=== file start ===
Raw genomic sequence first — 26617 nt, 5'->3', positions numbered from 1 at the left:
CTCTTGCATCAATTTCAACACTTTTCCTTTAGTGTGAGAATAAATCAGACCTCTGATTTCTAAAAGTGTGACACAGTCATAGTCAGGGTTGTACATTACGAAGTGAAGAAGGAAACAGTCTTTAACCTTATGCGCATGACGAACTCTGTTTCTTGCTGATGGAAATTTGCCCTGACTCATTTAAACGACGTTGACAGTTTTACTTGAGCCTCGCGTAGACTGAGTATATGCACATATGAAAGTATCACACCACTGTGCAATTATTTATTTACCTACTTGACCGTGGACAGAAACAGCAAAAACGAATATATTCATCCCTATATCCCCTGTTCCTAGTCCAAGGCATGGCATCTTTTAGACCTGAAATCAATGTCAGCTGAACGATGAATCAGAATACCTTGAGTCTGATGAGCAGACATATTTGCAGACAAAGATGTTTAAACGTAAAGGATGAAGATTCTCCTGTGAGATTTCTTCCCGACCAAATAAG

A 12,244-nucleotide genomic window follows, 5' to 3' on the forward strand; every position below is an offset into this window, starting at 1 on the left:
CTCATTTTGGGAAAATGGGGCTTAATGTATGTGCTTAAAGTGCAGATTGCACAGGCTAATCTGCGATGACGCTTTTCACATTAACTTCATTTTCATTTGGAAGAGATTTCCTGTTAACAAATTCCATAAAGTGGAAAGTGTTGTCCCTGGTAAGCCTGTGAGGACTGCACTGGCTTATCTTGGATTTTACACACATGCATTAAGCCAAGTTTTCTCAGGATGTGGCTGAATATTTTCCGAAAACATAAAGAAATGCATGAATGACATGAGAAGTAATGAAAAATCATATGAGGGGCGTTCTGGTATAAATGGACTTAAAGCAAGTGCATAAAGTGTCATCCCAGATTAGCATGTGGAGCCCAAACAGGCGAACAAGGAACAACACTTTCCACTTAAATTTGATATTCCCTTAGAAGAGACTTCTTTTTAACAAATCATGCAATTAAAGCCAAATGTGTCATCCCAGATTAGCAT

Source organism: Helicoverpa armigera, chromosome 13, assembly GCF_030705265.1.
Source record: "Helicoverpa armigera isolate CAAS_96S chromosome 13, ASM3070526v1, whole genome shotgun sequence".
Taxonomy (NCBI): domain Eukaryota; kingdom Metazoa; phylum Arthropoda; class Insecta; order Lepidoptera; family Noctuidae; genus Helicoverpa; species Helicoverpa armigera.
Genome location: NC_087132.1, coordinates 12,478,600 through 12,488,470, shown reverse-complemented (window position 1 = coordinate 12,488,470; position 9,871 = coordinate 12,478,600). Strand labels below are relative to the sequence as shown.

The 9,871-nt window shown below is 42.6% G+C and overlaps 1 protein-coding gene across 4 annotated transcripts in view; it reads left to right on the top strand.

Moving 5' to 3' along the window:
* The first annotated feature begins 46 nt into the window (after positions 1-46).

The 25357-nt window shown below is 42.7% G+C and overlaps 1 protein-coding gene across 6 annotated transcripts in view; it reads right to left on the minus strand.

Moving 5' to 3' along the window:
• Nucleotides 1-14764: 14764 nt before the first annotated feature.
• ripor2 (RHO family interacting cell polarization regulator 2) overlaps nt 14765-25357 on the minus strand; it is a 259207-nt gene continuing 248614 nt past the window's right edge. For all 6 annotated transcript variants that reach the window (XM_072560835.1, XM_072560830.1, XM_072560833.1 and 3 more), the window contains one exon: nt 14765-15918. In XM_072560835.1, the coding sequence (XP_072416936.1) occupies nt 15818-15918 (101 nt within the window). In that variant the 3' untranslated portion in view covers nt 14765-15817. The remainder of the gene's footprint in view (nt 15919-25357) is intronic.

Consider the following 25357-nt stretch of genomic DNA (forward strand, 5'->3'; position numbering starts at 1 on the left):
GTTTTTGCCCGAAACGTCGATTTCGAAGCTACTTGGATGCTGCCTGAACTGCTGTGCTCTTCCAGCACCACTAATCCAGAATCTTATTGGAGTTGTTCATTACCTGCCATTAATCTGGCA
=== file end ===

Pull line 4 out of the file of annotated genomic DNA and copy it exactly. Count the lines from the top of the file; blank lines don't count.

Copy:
CTCATTTTGGGAAAATGGGGCTTAATGTATGTGCTTAAAGTGCAGATTGCACAGGCTAATCTGCGATGACGCTTTTCACATTAACTTCATTTTCATTTGGAAGAGATTTCCTGTTAACAAATTCCATAAAGTGGAAAGTGTTGTCCCTGGTAAGCCTGTGAGGACTGCACTGGCTTATCTTGGATTTTACACACATGCATTAAGCCAAGTTTTCTCAGGATGTGGCTGAATATTTTCCGAAAACATAAAGAAATGCATGAATGACATGAGAAGTAATGAAAAATCATATGAGGGGCGTTCTGGTATAAATGGACTTAAAGCAAGTGCATAAAGTGTCATCCCAGATTAGCATGTGGAGCCCAAACAGGCGAACAAGGAACAACACTTTCCACTTAAATTTGATATTCCCTTAGAAGAGACTTCTTTTTAACAAATCATGCAATTAAAGCCAAATGTGTCATCCCAGATTAGCAT